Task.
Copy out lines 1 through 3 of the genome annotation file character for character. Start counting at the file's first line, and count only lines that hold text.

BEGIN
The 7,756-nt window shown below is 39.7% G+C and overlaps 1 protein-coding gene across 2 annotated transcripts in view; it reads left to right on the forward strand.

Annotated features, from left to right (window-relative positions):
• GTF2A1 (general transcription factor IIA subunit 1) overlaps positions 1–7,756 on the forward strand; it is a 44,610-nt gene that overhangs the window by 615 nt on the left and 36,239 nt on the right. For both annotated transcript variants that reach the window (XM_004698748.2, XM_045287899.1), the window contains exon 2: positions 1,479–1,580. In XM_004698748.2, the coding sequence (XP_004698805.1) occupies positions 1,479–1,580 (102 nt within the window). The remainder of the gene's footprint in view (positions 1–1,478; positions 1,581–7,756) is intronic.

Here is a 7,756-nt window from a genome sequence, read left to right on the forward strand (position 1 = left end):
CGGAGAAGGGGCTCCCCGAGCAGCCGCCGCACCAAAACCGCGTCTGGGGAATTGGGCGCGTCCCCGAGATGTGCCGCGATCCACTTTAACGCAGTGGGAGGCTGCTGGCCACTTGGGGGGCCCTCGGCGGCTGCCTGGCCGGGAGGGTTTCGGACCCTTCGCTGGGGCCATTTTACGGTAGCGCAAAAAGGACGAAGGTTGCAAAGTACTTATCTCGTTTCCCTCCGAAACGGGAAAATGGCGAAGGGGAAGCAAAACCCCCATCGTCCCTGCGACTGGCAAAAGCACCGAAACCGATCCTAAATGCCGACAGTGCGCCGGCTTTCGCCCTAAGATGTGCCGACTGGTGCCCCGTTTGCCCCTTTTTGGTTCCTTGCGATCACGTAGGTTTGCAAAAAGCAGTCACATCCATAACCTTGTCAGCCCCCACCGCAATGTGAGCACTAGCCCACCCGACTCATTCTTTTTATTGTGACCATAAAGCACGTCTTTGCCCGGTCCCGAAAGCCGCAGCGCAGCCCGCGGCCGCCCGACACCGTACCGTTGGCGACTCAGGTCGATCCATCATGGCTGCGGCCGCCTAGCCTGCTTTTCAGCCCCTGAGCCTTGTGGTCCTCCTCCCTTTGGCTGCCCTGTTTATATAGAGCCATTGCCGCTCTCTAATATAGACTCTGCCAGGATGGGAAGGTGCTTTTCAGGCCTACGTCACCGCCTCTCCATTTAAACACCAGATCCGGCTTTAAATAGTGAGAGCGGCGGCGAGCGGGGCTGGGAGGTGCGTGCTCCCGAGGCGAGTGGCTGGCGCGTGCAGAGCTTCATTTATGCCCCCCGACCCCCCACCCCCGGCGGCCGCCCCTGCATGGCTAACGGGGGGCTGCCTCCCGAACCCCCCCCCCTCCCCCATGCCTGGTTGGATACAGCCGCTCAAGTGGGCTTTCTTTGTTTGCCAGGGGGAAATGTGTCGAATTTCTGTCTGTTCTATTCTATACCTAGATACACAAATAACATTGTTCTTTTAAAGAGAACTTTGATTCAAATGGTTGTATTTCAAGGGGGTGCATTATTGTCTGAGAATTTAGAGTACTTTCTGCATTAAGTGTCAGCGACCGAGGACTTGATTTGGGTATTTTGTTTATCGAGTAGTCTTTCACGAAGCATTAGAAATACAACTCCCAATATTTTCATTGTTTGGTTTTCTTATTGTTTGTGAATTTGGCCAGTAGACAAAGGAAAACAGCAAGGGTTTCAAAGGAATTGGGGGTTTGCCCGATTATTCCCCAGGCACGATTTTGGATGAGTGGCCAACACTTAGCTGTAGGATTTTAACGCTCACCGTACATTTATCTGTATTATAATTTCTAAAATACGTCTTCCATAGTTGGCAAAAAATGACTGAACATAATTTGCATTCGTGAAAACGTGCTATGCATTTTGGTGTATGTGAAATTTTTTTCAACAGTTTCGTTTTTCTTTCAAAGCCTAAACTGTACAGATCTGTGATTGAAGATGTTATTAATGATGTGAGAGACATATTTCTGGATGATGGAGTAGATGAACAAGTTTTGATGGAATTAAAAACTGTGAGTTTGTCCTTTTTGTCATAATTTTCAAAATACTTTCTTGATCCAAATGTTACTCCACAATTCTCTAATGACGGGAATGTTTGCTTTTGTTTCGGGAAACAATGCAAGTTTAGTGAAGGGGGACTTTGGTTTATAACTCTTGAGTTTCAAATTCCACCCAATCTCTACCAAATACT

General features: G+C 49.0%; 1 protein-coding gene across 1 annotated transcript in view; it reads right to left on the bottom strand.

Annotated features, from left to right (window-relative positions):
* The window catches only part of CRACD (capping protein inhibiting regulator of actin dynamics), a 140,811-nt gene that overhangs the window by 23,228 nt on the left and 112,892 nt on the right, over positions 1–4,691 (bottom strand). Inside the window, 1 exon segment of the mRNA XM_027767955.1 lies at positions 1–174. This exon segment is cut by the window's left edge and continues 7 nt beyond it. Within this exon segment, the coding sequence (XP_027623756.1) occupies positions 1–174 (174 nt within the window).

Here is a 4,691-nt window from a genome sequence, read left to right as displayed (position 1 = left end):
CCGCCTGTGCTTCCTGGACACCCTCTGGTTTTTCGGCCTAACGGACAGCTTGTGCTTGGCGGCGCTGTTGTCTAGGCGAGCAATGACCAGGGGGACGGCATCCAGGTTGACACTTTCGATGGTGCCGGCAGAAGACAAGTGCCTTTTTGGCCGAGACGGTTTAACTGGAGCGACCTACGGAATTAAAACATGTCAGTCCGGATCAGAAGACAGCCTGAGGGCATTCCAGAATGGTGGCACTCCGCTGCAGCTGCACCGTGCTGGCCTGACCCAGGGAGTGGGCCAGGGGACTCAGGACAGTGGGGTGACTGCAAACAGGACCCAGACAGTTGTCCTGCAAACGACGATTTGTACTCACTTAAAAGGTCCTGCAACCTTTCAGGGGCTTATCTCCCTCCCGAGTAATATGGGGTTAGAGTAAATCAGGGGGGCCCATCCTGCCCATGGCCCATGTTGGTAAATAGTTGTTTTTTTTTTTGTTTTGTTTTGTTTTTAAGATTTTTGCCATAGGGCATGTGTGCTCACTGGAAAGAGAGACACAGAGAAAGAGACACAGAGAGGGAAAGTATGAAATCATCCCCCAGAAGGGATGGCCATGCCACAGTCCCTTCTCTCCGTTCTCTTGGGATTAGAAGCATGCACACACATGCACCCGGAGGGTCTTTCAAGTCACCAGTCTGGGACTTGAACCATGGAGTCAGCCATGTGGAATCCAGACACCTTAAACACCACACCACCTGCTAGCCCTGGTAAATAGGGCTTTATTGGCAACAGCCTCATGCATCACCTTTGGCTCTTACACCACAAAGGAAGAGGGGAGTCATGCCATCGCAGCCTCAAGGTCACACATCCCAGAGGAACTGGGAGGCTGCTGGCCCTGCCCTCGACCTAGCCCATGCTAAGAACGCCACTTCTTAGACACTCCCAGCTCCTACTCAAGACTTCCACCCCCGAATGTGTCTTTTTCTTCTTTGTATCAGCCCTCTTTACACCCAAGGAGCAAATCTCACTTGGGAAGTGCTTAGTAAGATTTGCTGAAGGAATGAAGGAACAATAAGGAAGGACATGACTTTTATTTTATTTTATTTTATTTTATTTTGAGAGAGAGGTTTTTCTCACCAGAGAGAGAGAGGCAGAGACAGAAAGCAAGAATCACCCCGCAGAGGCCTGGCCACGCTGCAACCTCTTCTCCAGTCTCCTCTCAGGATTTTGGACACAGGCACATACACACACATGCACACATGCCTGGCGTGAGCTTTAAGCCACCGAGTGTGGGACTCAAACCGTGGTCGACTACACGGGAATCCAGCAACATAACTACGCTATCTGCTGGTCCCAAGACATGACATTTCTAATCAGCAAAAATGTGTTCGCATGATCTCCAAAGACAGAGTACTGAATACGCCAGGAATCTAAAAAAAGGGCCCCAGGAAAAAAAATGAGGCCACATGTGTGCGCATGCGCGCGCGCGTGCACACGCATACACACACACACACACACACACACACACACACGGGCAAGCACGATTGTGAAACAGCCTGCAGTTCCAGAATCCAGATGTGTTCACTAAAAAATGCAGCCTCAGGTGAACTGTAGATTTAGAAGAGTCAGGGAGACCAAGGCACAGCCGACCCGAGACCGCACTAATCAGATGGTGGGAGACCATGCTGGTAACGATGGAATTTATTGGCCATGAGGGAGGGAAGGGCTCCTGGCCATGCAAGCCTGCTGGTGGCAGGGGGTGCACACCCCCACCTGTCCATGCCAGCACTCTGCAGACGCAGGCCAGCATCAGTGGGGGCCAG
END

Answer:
The 7,756-nt window shown below is 39.7% G+C and overlaps 1 protein-coding gene across 2 annotated transcripts in view; it reads left to right on the forward strand.

Annotated features, from left to right (window-relative positions):
• GTF2A1 (general transcription factor IIA subunit 1) overlaps positions 1–7,756 on the forward strand; it is a 44,610-nt gene that overhangs the window by 615 nt on the left and 36,239 nt on the right. For both annotated transcript variants that reach the window (XM_004698748.2, XM_045287899.1), the window contains exon 2: positions 1,479–1,580. In XM_004698748.2, the coding sequence (XP_004698805.1) occupies positions 1,479–1,580 (102 nt within the window). The remainder of the gene's footprint in view (positions 1–1,478; positions 1,581–7,756) is intronic.